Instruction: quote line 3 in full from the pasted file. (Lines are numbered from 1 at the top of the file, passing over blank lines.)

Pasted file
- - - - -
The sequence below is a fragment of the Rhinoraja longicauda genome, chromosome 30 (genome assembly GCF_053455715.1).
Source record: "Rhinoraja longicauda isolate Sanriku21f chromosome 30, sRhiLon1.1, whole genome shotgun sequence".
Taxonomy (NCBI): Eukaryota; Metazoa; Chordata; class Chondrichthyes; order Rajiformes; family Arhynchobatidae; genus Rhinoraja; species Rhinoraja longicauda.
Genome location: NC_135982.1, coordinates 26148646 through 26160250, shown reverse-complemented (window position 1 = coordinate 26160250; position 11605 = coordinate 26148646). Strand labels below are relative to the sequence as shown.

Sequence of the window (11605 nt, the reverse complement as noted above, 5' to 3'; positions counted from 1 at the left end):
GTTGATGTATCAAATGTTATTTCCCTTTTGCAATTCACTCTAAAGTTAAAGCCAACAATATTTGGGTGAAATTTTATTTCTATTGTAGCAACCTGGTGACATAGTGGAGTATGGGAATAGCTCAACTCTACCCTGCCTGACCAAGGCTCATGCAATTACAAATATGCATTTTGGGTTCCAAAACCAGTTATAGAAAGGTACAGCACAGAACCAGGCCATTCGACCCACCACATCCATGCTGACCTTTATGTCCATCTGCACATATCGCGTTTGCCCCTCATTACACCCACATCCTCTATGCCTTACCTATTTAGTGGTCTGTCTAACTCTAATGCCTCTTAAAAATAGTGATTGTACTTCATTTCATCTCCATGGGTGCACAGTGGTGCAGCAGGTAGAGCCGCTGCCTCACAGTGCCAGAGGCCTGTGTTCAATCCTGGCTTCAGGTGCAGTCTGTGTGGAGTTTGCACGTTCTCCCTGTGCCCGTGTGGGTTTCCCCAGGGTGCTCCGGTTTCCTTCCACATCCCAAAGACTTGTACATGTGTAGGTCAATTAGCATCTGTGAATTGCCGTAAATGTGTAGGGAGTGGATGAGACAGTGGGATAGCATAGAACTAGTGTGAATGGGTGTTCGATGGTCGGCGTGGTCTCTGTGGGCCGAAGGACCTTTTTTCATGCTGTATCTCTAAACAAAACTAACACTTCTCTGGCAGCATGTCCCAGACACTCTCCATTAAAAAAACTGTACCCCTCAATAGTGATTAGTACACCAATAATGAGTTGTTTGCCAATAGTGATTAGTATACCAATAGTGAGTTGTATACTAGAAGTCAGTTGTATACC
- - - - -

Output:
Taxonomy (NCBI): Eukaryota; Metazoa; Chordata; class Chondrichthyes; order Rajiformes; family Arhynchobatidae; genus Rhinoraja; species Rhinoraja longicauda.